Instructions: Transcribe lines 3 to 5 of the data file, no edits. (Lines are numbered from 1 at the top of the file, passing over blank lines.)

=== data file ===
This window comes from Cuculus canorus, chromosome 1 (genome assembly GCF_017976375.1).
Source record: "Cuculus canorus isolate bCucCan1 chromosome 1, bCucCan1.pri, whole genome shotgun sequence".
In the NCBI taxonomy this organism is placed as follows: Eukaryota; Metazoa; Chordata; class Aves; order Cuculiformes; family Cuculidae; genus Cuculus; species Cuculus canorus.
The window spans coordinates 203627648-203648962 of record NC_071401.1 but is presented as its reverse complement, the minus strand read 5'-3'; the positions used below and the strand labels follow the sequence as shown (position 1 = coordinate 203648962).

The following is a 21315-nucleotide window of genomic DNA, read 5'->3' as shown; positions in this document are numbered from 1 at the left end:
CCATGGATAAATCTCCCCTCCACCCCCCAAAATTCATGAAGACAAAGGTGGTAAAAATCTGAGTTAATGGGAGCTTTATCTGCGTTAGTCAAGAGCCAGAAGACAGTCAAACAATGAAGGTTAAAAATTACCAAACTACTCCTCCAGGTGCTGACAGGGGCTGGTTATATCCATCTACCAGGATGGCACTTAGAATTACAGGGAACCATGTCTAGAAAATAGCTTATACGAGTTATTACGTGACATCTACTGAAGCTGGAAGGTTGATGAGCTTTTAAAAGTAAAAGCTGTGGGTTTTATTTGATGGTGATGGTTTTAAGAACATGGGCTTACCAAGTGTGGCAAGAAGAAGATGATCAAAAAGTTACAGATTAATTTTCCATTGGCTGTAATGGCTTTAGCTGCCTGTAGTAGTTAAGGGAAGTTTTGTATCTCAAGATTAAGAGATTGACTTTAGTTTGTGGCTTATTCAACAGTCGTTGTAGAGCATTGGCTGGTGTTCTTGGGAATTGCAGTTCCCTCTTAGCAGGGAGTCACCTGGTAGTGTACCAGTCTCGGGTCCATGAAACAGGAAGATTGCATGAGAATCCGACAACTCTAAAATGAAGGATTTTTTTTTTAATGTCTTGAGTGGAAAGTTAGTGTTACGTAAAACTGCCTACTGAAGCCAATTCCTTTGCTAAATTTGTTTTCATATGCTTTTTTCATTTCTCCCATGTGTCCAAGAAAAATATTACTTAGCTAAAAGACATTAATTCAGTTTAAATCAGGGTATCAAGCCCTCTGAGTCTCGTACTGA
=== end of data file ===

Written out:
In the NCBI taxonomy this organism is placed as follows: Eukaryota; Metazoa; Chordata; class Aves; order Cuculiformes; family Cuculidae; genus Cuculus; species Cuculus canorus.
The window spans coordinates 203627648-203648962 of record NC_071401.1 but is presented as its reverse complement, the minus strand read 5'-3'; the positions used below and the strand labels follow the sequence as shown (position 1 = coordinate 203648962).

The following is a 21315-nucleotide window of genomic DNA, read 5'->3' as shown; positions in this document are numbered from 1 at the left end: